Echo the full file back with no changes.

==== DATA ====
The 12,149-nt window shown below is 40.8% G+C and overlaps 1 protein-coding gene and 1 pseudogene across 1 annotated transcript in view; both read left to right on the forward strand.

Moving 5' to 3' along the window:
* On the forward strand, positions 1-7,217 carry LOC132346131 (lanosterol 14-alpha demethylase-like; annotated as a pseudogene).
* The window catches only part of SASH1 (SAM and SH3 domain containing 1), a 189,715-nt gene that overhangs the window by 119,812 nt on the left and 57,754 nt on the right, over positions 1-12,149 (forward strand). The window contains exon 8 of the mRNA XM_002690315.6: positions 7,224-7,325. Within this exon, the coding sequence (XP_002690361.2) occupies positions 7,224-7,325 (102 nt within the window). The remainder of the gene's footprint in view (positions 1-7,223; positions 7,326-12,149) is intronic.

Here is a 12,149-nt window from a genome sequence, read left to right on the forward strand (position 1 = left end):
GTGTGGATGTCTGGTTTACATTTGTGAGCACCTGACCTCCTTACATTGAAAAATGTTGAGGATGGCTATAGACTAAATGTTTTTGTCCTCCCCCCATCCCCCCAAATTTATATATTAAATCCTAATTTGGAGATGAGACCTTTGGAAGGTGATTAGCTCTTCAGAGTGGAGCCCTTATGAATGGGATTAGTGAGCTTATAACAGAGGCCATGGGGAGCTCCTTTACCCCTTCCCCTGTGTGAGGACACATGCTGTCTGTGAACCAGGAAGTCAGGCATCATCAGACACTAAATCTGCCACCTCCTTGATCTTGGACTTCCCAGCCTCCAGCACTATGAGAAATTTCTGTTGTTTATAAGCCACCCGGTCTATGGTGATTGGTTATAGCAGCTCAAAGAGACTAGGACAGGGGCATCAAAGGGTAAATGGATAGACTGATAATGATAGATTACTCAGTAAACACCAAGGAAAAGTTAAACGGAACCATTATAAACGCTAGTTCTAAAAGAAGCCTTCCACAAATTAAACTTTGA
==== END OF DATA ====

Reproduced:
The 12,149-nt window shown below is 40.8% G+C and overlaps 1 protein-coding gene and 1 pseudogene across 1 annotated transcript in view; both read left to right on the forward strand.

Moving 5' to 3' along the window:
* On the forward strand, positions 1-7,217 carry LOC132346131 (lanosterol 14-alpha demethylase-like; annotated as a pseudogene).
* The window catches only part of SASH1 (SAM and SH3 domain containing 1), a 189,715-nt gene that overhangs the window by 119,812 nt on the left and 57,754 nt on the right, over positions 1-12,149 (forward strand). The window contains exon 8 of the mRNA XM_002690315.6: positions 7,224-7,325. Within this exon, the coding sequence (XP_002690361.2) occupies positions 7,224-7,325 (102 nt within the window). The remainder of the gene's footprint in view (positions 1-7,223; positions 7,326-12,149) is intronic.

Here is a 12,149-nt window from a genome sequence, read left to right on the forward strand (position 1 = left end):
GTGTGGATGTCTGGTTTACATTTGTGAGCACCTGACCTCCTTACATTGAAAAATGTTGAGGATGGCTATAGACTAAATGTTTTTGTCCTCCCCCCATCCCCCCAAATTTATATATTAAATCCTAATTTGGAGATGAGACCTTTGGAAGGTGATTAGCTCTTCAGAGTGGAGCCCTTATGAATGGGATTAGTGAGCTTATAACAGAGGCCATGGGGAGCTCCTTTACCCCTTCCCCTGTGTGAGGACACATGCTGTCTGTGAACCAGGAAGTCAGGCATCATCAGACACTAAATCTGCCACCTCCTTGATCTTGGACTTCCCAGCCTCCAGCACTATGAGAAATTTCTGTTGTTTATAAGCCACCCGGTCTATGGTGATTGGTTATAGCAGCTCAAAGAGACTAGGACAGGGGCATCAAAGGGTAAATGGATAGACTGATAATGATAGATTACTCAGTAAACACCAAGGAAAAGTTAAACGGAACCATTATAAACGCTAGTTCTAAAAGAAGCCTTCCACAAATTAAACTTTGA